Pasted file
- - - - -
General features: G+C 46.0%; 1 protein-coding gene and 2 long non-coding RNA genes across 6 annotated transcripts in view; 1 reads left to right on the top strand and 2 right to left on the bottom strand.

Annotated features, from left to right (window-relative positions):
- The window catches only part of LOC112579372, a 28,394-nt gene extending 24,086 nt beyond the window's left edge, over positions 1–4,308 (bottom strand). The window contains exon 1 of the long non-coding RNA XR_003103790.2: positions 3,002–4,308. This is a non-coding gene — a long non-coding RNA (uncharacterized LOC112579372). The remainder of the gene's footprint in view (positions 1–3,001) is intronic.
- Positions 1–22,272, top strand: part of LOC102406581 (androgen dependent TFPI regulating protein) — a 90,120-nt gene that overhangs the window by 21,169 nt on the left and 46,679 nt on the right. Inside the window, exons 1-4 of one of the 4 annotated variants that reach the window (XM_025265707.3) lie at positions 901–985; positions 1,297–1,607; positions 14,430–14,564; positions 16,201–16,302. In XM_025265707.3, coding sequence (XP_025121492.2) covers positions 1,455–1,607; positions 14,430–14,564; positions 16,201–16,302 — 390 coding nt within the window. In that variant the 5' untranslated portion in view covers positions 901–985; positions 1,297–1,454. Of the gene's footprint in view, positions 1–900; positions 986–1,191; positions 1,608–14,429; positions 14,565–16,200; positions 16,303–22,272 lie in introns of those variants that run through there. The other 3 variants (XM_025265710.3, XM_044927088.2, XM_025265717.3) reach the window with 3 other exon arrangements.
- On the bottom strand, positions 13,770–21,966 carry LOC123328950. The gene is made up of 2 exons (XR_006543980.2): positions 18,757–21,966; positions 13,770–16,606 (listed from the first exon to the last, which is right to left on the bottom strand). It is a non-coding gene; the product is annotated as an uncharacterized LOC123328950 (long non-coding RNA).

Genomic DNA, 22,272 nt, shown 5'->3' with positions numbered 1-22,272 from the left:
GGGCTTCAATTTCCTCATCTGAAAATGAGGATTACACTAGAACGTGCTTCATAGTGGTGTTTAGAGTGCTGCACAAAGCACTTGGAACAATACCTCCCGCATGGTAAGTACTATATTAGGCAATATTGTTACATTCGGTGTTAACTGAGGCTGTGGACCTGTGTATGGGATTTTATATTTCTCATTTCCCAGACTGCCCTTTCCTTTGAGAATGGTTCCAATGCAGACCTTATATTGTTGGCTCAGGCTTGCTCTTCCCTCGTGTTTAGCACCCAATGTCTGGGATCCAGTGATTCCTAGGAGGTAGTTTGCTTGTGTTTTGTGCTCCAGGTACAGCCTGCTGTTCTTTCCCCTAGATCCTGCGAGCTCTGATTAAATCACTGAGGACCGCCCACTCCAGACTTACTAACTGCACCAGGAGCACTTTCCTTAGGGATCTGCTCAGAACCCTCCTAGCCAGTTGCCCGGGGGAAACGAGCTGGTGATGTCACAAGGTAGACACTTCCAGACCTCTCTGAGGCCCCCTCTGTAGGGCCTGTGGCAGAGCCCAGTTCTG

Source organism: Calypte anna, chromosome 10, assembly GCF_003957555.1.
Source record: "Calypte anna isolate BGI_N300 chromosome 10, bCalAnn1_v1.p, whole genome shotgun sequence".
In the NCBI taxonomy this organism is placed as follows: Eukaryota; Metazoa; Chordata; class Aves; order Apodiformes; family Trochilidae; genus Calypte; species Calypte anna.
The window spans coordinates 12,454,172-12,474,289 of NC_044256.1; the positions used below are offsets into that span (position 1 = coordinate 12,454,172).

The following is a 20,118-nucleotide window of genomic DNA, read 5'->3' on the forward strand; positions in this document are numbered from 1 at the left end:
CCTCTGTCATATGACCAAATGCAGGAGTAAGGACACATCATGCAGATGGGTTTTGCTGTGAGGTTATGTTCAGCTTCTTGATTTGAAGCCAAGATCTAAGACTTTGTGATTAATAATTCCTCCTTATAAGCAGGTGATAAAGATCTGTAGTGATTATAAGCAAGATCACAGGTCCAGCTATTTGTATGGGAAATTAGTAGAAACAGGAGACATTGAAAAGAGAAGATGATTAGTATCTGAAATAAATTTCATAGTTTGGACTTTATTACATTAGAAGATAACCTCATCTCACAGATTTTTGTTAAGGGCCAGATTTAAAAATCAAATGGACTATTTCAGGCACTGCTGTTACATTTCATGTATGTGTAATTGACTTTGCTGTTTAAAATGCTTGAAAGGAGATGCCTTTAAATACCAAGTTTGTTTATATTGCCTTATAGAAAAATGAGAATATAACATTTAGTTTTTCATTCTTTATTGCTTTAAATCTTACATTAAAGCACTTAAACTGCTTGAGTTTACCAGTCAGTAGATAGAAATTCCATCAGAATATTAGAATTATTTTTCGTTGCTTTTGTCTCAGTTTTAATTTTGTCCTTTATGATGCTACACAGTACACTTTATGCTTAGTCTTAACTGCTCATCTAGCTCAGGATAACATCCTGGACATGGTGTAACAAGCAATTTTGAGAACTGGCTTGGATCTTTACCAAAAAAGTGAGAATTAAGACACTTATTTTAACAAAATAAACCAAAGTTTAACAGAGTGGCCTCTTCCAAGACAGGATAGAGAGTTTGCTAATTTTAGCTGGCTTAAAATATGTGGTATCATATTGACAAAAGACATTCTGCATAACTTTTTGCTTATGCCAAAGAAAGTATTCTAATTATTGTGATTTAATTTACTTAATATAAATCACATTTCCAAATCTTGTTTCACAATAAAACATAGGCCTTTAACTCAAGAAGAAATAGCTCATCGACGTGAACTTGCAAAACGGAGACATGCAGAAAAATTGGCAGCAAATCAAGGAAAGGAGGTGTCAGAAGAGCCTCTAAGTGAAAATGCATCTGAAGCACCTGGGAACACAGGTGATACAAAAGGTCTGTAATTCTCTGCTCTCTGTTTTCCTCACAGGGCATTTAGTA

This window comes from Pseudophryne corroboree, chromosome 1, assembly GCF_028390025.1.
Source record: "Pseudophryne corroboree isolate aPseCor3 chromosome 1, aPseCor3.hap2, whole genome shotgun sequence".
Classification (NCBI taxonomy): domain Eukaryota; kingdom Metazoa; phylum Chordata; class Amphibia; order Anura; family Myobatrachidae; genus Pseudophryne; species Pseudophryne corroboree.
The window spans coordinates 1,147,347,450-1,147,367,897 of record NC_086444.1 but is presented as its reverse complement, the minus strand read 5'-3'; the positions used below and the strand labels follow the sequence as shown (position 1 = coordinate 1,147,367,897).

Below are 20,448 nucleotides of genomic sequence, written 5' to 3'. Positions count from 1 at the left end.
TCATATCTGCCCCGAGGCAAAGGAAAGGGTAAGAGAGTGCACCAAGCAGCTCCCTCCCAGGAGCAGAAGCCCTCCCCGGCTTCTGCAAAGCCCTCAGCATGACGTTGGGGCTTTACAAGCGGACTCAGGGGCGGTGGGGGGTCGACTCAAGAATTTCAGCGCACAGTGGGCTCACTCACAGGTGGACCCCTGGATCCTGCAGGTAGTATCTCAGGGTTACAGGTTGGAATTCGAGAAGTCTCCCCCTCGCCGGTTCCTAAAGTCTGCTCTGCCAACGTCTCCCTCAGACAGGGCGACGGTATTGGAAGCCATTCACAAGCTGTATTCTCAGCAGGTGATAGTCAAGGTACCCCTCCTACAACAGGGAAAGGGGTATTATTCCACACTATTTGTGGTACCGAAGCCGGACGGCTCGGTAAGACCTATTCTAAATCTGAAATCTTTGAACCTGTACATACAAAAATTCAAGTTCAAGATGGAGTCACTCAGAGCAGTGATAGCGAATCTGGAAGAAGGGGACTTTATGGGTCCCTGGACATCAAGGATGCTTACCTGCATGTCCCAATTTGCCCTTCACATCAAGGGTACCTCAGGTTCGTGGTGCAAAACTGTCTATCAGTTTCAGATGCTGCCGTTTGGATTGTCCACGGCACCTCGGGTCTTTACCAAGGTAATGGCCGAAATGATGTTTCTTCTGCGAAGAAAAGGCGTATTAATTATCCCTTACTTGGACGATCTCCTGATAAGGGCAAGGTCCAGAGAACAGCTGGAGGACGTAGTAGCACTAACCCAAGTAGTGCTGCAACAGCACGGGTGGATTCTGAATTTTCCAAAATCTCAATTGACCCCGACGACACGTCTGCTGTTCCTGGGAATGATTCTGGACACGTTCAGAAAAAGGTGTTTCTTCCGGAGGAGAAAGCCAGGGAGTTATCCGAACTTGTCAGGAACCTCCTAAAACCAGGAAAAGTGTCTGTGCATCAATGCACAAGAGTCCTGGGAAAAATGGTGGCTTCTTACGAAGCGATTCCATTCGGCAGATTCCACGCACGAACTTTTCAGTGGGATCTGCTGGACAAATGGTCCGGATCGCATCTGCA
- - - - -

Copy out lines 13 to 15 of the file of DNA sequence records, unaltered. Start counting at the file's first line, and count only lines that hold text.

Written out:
CCTCTGTCATATGACCAAATGCAGGAGTAAGGACACATCATGCAGATGGGTTTTGCTGTGAGGTTATGTTCAGCTTCTTGATTTGAAGCCAAGATCTAAGACTTTGTGATTAATAATTCCTCCTTATAAGCAGGTGATAAAGATCTGTAGTGATTATAAGCAAGATCACAGGTCCAGCTATTTGTATGGGAAATTAGTAGAAACAGGAGACATTGAAAAGAGAAGATGATTAGTATCTGAAATAAATTTCATAGTTTGGACTTTATTACATTAGAAGATAACCTCATCTCACAGATTTTTGTTAAGGGCCAGATTTAAAAATCAAATGGACTATTTCAGGCACTGCTGTTACATTTCATGTATGTGTAATTGACTTTGCTGTTTAAAATGCTTGAAAGGAGATGCCTTTAAATACCAAGTTTGTTTATATTGCCTTATAGAAAAATGAGAATATAACATTTAGTTTTTCATTCTTTATTGCTTTAAATCTTACATTAAAGCACTTAAACTGCTTGAGTTTACCAGTCAGTAGATAGAAATTCCATCAGAATATTAGAATTATTTTTCGTTGCTTTTGTCTCAGTTTTAATTTTGTCCTTTATGATGCTACACAGTACACTTTATGCTTAGTCTTAACTGCTCATCTAGCTCAGGATAACATCCTGGACATGGTGTAACAAGCAATTTTGAGAACTGGCTTGGATCTTTACCAAAAAAGTGAGAATTAAGACACTTATTTTAACAAAATAAACCAAAGTTTAACAGAGTGGCCTCTTCCAAGACAGGATAGAGAGTTTGCTAATTTTAGCTGGCTTAAAATATGTGGTATCATATTGACAAAAGACATTCTGCATAACTTTTTGCTTATGCCAAAGAAAGTATTCTAATTATTGTGATTTAATTTACTTAATATAAATCACATTTCCAAATCTTGTTTCACAATAAAACATAGGCCTTTAACTCAAGAAGAAATAGCTCATCGACGTGAACTTGCAAAACGGAGACATGCAGAAAAATTGGCAGCAAATCAAGGAAAGGAGGTGTCAGAAGAGCCTCTAAGTGAAAATGCATCTGAAGCACCTGGGAACACAGGTGATACAAAAGGTCTGTAATTCTCTGCTCTCTGTTTTCCTCACAGGGCATTTAGTA

This window comes from Pseudophryne corroboree, chromosome 1, assembly GCF_028390025.1.
Source record: "Pseudophryne corroboree isolate aPseCor3 chromosome 1, aPseCor3.hap2, whole genome shotgun sequence".